Absolute Carnage: Separation Anxiety #1 Review — Short and Sweet (and Horrifying)

Written by Clay McLeod Chapman
Pencils by Brian Level
Colours by Jordan Boyd
Letters by VC’s Travis Lanham
Published by Marvel Comics

Cover price: $4.99 USD

The more tie-ins that release, the more it becomes apparent that the Absolute Carnage event is ripe for spin-offs. It has the veneer of a horror concept, with Carnage becoming truly gruesome and threatening again while Knull resurrects the dead. There are many ways the crossover has taken advantage of this, but the Separation Anxiety crossover specifically embraces the horror concept, delivering a suspense-filled horror movie that feels like a throwback to older horror movies.

The premise of the issue is simple enough, focusing on a family in Colorado as they are hunted by the Lasher, Riot, Agony and Phage symbiotes. The setup is reminiscent of classic horror movies, as the family with its own problems — in this case, a dysfunctional family on the brink of a divorce — are assaulted by whatever monster is the focus of the media. Separation Anxiety doesn’t deviate from this too much, but uses the disturbing visuals and characteristics of the symbiotes for some dark imagery and possession, allowing Clay McLeod Chapman to write some disturbing scenes where the symbiotes wear the parents of the family like a second skin. It does a good job of playing off the established characters and the drama in their lives.

For what little time they get, the family is well defined and established.

What makes this issue further stand out is that the characters are no-name civilians. There’s actual danger because there’s no main character shields in play — the characters actually feel like they’re at risk, with every close call being a gripping moment. Even better, with this issue’s status as a one-shot, it creates a sense of urgency as the reader turns each page. Of course, this story would have benefited from having more room to breathe — I think three issues would have allowed for more time to develop the characters — but as it stands, Chapman does a good job with the concept of a family being assaulted by horrific monsters and making it engaging.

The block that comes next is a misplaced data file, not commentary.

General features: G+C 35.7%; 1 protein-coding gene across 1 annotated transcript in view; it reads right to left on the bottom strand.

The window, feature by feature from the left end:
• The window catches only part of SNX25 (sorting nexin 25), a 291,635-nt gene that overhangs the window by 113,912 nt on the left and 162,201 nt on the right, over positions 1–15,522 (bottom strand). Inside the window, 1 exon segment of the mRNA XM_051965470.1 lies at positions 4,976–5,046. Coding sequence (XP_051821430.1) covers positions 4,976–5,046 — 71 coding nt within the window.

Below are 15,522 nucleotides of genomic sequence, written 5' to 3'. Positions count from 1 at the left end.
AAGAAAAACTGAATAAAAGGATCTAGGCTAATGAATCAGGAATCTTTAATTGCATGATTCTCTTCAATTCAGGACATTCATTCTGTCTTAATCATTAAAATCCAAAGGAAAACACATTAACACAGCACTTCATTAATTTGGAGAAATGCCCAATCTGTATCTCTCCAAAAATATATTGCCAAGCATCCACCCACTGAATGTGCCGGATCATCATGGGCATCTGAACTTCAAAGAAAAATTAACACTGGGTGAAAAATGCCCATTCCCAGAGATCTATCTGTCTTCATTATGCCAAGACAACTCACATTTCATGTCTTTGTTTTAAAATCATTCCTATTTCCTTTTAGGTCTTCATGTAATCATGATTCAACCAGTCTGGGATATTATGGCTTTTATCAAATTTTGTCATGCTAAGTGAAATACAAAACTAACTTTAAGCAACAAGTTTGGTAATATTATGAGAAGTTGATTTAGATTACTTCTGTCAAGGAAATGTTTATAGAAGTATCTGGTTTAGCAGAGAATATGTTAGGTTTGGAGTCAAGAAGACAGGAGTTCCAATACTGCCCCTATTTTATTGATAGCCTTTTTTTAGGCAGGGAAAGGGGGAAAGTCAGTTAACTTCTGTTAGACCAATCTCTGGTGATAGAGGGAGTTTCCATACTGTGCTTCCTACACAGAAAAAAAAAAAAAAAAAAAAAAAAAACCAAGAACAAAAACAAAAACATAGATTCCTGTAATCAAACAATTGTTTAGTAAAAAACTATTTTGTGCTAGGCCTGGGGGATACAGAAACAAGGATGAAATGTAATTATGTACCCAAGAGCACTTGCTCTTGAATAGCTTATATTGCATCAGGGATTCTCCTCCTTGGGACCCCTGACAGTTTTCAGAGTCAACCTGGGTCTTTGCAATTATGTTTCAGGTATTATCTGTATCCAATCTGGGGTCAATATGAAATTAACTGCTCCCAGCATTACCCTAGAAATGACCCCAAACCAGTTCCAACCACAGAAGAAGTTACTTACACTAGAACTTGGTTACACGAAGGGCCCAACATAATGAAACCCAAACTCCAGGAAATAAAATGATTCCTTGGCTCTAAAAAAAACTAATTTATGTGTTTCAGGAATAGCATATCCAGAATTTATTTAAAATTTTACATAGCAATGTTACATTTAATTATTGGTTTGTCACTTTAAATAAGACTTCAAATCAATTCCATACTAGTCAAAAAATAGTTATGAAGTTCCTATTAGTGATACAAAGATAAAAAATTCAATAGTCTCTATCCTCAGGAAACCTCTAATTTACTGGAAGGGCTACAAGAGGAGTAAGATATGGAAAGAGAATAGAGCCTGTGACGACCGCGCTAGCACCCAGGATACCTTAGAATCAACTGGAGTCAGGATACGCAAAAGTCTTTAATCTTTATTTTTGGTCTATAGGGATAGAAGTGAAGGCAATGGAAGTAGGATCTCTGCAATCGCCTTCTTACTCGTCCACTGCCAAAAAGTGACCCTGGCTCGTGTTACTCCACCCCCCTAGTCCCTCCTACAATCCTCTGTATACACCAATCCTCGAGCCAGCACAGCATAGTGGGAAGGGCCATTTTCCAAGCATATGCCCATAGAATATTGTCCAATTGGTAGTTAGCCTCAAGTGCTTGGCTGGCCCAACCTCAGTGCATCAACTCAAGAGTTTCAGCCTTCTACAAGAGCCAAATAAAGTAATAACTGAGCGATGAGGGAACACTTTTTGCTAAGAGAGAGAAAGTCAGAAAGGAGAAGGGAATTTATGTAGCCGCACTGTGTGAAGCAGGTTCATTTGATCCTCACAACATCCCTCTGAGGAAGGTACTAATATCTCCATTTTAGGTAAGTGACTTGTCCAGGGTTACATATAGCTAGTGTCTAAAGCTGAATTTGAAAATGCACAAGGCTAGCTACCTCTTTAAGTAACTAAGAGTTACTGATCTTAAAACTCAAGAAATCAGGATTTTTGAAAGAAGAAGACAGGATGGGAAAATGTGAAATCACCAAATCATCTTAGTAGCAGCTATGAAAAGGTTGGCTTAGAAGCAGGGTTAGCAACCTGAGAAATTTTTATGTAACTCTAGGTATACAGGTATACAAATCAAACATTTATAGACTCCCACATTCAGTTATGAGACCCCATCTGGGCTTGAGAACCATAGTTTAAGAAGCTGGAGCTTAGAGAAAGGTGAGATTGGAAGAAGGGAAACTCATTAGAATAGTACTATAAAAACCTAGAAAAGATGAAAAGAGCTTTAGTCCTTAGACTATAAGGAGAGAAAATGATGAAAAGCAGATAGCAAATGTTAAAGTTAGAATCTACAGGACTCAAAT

Brian Level’s pencils do an excellent job of depicting a horror story. He excels at body horror, managing to make the symbiotes scary again, with scratchy lines leaning into their organic nature, as well as twisted visuals as the symbiotes violate their hosts. The level of detail and the grotesque design choices help to sell this story as a classic horror movie, while his characters all have overblown expressions befitting the adrenaline and dread that is pervasive throughout the issue. Jordan Boy’s soft, pencily colours fit the small town setting but also create an uncanny sense of homeyness that soon gives way to high contrast and moody colours once the horror truly sets in.

A great-yet-horrifying image.

Absolute Carnage: Separation Anxiety leans into its crossover’s premise to present a truly horrific depiction of the symbiotes. Using classic horror movie tropes and an extremely fitting art style, the issue makes symbiotes scary again. A strong premise that really deserves more done with it, for what little we got, I thoroughly enjoyed my time with Separation Anxiety. While it’s probably not the most important Absolute Carnage tie-in, it’s well worth a read.

3.5/5 – Good

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